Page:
It’s the Industrial Revolution all over again. This time, the casualties may be the people who take your order and feign laughter at your corny jokes.
Several chain restaurants are embracing the use of tablets, which may make jobs in the food service industry as obsolete as blacksmiths and cobblers. This month, Chili’s rolled out tabletop tablets that allow customers to order food and pay their bills without a waiter. The tablets can also be used to play games- for an extra fee- while you wait for your order of fajitas.
Chili’s claims that its tablet rollout makes it the largest in the United States. In a press release, the company announced that it installed 45,000 tablets in 823 of its restaurants.
“This rollout marks the first time a restaurant company has installed communal tablets at this scale, and we were able to complete it two months ahead of schedule, bringing up to 6,600 tablets online per day,” said Austen Mulinder, the CEO of Ziosk, the company that manufactures the tablets.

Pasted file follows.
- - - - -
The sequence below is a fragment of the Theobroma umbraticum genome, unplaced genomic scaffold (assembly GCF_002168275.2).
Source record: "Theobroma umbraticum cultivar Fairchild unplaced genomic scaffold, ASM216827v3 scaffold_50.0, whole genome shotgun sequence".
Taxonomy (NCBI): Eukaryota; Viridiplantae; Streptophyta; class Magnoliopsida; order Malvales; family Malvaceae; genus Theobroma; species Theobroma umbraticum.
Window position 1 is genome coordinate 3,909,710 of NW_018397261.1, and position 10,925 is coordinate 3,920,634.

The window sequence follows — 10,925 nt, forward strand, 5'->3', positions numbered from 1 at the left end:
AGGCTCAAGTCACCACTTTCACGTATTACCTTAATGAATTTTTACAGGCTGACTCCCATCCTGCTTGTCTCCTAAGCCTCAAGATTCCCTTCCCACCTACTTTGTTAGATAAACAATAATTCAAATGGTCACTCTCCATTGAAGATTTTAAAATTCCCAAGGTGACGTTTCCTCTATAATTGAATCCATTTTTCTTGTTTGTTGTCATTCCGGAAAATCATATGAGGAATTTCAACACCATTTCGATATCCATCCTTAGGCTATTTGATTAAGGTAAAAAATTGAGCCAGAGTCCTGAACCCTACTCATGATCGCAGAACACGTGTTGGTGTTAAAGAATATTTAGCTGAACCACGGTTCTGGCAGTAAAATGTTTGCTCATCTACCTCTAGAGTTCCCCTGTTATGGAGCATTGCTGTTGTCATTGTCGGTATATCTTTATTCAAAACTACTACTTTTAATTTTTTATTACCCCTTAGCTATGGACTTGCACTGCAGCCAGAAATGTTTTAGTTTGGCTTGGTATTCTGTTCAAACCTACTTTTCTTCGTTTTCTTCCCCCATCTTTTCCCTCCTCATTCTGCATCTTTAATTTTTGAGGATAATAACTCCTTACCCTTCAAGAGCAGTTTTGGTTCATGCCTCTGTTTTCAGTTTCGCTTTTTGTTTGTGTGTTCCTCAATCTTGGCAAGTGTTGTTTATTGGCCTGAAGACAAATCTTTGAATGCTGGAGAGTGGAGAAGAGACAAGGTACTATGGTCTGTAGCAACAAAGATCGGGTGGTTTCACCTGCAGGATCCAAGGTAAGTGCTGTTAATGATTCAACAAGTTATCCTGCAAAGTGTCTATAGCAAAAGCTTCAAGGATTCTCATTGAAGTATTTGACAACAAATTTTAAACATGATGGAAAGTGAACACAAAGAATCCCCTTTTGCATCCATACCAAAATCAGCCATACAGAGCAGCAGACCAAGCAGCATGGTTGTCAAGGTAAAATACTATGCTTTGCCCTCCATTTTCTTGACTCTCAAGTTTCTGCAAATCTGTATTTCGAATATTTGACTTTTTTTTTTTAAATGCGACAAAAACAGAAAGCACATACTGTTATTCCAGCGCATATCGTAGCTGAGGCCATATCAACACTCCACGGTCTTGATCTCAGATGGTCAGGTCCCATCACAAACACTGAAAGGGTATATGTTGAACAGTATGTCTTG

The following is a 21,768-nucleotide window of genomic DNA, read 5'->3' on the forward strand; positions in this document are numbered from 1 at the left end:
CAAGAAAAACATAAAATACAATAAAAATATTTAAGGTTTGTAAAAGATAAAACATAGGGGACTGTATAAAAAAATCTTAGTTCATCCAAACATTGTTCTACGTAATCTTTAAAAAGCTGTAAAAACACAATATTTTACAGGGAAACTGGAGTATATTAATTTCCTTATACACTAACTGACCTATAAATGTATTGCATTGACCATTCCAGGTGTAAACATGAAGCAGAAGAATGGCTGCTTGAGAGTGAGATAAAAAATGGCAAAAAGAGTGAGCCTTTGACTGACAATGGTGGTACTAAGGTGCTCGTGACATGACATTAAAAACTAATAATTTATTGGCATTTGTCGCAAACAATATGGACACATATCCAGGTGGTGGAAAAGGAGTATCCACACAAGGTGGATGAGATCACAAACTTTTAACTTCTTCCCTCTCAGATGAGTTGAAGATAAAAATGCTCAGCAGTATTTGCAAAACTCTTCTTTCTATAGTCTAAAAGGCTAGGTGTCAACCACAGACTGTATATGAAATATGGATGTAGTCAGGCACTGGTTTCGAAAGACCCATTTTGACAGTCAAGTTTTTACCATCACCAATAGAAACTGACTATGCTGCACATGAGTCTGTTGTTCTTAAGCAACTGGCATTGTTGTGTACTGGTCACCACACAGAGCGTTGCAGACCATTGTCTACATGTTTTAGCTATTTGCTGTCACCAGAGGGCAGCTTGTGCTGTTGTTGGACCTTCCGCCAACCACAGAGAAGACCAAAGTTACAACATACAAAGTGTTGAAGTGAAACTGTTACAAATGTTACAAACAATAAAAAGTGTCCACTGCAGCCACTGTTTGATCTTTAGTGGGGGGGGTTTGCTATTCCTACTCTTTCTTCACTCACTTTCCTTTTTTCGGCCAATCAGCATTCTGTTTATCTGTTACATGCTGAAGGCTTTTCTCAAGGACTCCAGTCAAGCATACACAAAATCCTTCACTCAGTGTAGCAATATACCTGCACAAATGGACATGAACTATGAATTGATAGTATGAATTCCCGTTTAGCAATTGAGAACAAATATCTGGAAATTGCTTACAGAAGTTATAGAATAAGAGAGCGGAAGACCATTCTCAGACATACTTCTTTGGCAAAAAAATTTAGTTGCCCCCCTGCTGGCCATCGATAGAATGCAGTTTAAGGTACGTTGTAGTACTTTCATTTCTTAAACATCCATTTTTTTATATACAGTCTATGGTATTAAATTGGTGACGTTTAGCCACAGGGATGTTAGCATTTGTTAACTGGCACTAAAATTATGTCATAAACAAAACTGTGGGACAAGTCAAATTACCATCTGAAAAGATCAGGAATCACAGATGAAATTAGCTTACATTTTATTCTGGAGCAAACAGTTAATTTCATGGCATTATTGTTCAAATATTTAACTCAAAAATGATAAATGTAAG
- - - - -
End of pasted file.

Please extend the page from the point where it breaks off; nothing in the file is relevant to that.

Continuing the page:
Aside from outsourcing food service to technological advancement, Chili’s is also automating food preparation. According to the New York Times, the company has installed computerized ovens that use infrared technology and conveyor belts in each of its 1,200 restaurants.
The 7-inch tablets run on Android. Aside from taking orders, the tablet allows users to take photos and upload the image to social networks like Facebook. The device can also read coupons and ask customers for feedback based on their orders.
Chili’s is one of the newest restaurants to use tabletop tablets. And more are expected to adopt the technology. Last March, Buffalo Wild Wings announced that all of its restaurants in the U.S. will have seven-inch Samsung Galaxy tablets “by the end of 2015.”
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